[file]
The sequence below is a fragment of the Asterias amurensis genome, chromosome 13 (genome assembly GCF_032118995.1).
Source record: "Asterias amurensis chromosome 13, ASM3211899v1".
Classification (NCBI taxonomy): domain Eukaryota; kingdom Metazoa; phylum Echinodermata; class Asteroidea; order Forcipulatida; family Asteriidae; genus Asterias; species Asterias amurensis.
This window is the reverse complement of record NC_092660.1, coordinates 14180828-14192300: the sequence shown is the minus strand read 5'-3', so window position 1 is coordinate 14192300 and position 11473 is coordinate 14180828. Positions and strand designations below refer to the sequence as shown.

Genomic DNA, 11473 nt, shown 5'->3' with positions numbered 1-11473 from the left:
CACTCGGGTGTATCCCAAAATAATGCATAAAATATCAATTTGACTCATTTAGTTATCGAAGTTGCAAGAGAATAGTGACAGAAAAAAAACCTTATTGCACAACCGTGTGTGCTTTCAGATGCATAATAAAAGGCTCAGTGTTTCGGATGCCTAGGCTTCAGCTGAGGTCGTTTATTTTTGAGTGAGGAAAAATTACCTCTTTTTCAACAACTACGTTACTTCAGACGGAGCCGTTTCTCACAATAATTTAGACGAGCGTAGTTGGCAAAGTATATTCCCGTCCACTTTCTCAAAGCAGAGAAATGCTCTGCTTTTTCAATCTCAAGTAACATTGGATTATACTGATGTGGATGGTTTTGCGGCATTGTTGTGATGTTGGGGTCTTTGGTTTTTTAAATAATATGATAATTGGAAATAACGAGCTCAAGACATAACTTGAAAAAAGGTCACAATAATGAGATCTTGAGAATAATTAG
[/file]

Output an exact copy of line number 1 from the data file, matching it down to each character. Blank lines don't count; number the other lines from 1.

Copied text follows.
The sequence below is a fragment of the Asterias amurensis genome, chromosome 13 (genome assembly GCF_032118995.1).